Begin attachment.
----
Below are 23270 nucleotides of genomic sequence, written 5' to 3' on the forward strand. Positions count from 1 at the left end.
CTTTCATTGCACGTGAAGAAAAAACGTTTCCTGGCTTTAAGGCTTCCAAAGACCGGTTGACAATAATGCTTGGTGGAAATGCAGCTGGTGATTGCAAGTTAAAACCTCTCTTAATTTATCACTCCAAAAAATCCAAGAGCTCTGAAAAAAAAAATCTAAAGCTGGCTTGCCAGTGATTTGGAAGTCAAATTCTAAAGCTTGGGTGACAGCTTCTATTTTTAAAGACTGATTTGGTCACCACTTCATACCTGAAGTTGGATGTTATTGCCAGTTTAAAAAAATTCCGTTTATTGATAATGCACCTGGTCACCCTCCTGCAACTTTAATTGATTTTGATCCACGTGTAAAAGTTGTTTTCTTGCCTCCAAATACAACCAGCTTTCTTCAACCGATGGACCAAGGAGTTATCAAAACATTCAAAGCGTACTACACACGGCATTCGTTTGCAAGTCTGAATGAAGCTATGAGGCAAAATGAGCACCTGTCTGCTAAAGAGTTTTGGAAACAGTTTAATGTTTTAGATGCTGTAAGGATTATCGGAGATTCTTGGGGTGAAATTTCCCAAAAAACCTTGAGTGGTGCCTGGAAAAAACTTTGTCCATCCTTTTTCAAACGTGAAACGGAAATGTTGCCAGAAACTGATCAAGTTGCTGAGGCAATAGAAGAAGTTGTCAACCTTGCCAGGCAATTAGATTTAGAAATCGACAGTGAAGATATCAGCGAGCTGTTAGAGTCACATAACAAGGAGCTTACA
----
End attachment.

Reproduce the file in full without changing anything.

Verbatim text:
Below are 23270 nucleotides of genomic sequence, written 5' to 3' on the forward strand. Positions count from 1 at the left end.
CTTTCATTGCACGTGAAGAAAAAACGTTTCCTGGCTTTAAGGCTTCCAAAGACCGGTTGACAATAATGCTTGGTGGAAATGCAGCTGGTGATTGCAAGTTAAAACCTCTCTTAATTTATCACTCCAAAAAATCCAAGAGCTCTGAAAAAAAAAATCTAAAGCTGGCTTGCCAGTGATTTGGAAGTCAAATTCTAAAGCTTGGGTGACAGCTTCTATTTTTAAAGACTGATTTGGTCACCACTTCATACCTGAAGTTGGATGTTATTGCCAGTTTAAAAAAATTCCGTTTATTGATAATGCACCTGGTCACCCTCCTGCAACTTTAATTGATTTTGATCCACGTGTAAAAGTTGTTTTCTTGCCTCCAAATACAACCAGCTTTCTTCAACCGATGGACCAAGGAGTTATCAAAACATTCAAAGCGTACTACACACGGCATTCGTTTGCAAGTCTGAATGAAGCTATGAGGCAAAATGAGCACCTGTCTGCTAAAGAGTTTTGGAAACAGTTTAATGTTTTAGATGCTGTAAGGATTATCGGAGATTCTTGGGGTGAAATTTCCCAAAAAACCTTGAGTGGTGCCTGGAAAAAACTTTGTCCATCCTTTTTCAAACGTGAAACGGAAATGTTGCCAGAAACTGATCAAGTTGCTGAGGCAATAGAAGAAGTTGTCAACCTTGCCAGGCAATTAGATTTAGAAATCGACAGTGAAGATATCAGCGAGCTGTTAGAGTCACATAACAAGGAGCTTACA